For example, when sensual desire comes along, we see it as a good thing. We’ve got decades of Western psychology to prove that sensual desire can’t be thwarted. If you thwart it, it turns into The Thing and goes underground. At least that’s what the mind tells itself when it decides it’s going to go along with the desire. There are all kinds of reasons the mind can produce for its actions, but you’ve got to learn how to look past them and ask yourself, “What does this desire actually do to the mind?” This is not just a matter of watching it arise and pass away. You’ve got to see, when it arises, what does it bring along with it? What does it do? When it passes away, what’s it like? And you begin to realize when it’s present it really does cloud up the mind. It creates a lot of disturbance, a lot of stress, makes it impossible to stay with the breath. And you’ve got to decide whether you’re on the side of the sensual desire or on the side of the breath.
The same goes with ill will, sloth and torpor, restlessness and anxiety, uncertainty and doubt. You’ve got to decide whether you’re on their side or on the side of the breath. And the best way to decide is just to watch these things, step back from them. Ask yourself, when they come, what comes along with them? When they go away, what goes away with them? And when they come, why do they come? What intentions underlie them? Can you trust those intentions?
At this stage in the practice, this is how you use the principle of inconstancy: not just watching things arise and pass away, arise and pass away—because, after all, you’re trying to feed in these areas, so you want to find good food for yourself. What kind of food do the hindrances provide? If they give you bad food, poisonous food, spoiled food, what can you do to clear them out of the mind? So you’re not engaged in just a passive watching. You watch with a purpose. You want to get past these things.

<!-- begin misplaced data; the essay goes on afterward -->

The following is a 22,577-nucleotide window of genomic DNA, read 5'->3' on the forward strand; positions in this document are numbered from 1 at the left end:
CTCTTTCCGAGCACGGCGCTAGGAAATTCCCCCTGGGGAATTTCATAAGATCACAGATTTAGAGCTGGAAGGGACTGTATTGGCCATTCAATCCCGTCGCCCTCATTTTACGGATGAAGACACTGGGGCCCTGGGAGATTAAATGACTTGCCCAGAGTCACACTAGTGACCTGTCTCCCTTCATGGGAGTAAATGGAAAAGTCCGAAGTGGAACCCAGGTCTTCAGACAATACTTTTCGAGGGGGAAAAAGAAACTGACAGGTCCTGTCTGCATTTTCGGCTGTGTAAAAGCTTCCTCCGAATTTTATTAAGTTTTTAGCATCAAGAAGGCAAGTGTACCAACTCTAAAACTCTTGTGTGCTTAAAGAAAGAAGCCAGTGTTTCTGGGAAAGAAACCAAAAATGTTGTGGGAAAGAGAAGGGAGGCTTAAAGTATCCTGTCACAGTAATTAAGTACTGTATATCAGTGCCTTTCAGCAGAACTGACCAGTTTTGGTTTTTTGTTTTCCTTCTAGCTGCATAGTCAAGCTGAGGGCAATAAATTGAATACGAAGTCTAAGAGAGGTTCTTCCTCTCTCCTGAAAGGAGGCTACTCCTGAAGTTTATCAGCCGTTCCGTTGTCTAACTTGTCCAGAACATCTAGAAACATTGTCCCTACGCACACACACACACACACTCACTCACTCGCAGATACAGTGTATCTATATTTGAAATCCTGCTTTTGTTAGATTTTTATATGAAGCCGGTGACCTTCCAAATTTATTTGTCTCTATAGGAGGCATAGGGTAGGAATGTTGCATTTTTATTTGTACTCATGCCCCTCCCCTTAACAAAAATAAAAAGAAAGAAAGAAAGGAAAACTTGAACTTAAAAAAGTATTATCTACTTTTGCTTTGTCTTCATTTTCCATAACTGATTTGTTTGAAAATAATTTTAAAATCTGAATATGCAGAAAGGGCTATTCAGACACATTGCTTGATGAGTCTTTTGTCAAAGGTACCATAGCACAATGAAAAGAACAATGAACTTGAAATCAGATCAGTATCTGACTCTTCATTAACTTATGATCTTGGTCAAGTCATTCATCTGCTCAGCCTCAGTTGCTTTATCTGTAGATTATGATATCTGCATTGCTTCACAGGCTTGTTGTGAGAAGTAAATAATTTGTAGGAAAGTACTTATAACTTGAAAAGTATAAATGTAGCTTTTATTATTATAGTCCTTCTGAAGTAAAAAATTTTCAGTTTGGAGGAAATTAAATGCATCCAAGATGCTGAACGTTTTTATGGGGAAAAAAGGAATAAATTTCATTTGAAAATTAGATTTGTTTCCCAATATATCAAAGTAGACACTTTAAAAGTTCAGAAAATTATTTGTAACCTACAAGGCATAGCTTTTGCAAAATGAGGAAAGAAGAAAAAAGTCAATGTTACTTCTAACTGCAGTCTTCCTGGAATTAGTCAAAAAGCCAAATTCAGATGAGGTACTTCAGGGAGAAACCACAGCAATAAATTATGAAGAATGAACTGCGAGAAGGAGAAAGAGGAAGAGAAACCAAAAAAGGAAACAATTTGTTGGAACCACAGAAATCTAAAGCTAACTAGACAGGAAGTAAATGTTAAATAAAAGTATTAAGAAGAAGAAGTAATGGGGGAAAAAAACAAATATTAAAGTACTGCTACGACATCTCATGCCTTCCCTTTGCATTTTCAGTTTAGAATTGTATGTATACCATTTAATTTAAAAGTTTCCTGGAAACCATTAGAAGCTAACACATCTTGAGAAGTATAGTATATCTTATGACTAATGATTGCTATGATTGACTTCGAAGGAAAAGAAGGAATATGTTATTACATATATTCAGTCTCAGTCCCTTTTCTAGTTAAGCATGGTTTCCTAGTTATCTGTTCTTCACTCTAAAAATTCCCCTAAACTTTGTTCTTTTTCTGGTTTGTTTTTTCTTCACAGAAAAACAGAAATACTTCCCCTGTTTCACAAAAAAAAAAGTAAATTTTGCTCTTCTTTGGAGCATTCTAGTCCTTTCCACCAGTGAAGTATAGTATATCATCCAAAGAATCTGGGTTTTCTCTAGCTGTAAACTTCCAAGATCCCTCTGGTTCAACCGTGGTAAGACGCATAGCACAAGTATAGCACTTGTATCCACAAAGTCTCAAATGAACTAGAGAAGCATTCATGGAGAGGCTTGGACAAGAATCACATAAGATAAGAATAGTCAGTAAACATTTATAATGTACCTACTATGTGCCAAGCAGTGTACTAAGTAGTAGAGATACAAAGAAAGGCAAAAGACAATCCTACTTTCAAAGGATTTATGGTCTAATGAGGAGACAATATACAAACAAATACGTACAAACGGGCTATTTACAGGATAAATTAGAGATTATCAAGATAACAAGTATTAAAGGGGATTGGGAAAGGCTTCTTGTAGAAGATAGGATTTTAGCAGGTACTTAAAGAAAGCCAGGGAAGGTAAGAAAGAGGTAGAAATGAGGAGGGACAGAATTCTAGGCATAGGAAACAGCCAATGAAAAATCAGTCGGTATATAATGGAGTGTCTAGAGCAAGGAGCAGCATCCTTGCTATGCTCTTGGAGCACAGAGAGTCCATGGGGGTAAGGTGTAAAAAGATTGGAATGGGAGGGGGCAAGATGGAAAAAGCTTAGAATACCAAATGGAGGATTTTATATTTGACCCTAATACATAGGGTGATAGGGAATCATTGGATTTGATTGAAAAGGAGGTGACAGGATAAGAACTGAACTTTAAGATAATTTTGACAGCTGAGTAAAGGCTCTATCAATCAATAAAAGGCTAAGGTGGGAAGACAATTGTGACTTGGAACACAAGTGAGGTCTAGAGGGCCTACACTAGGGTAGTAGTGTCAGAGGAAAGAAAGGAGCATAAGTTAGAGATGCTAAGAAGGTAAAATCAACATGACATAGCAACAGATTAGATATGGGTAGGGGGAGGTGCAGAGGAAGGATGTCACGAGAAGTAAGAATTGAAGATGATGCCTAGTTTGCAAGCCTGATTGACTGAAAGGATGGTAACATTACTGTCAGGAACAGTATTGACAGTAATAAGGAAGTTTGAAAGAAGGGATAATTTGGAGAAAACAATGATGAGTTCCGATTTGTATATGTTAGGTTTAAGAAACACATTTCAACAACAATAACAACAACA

A similar principle applies to the factors for awakening. Once you’ve analyzed things and seen what’s skillful and unskillful, you’ve got to figure out why it is that the skillful qualities arise; when they’re there, how you protect them, how you maintain them—in Ajaan Fuang’s words, how you “prakhawng” them. The Thai word prakhawng means that you nurture them along, protect them, support them.
So even though you know that they’re inconstant, you try to use the principle of inconstancy—i.e., seeing that they depend on causes and conditions—in order to nurture those conditions because you know you’re going to depend on them. These qualities are going to be your food on the path, the good kind of food that strengthens the mind.
The Buddha compares the states of jhana to different kinds of food. You’re off in a fortress at the edge of a frontier. The enemy is all around you, but you’ve got food in the fortress, so even though the enemy is laying siege, you still can stay well fed, strong, and keep up the fight. You’ve got water, rice, sesame seeds, all sorts of good food, all the way up to the fourth jhana, which is compared to butter, ghee, sugar, and honey.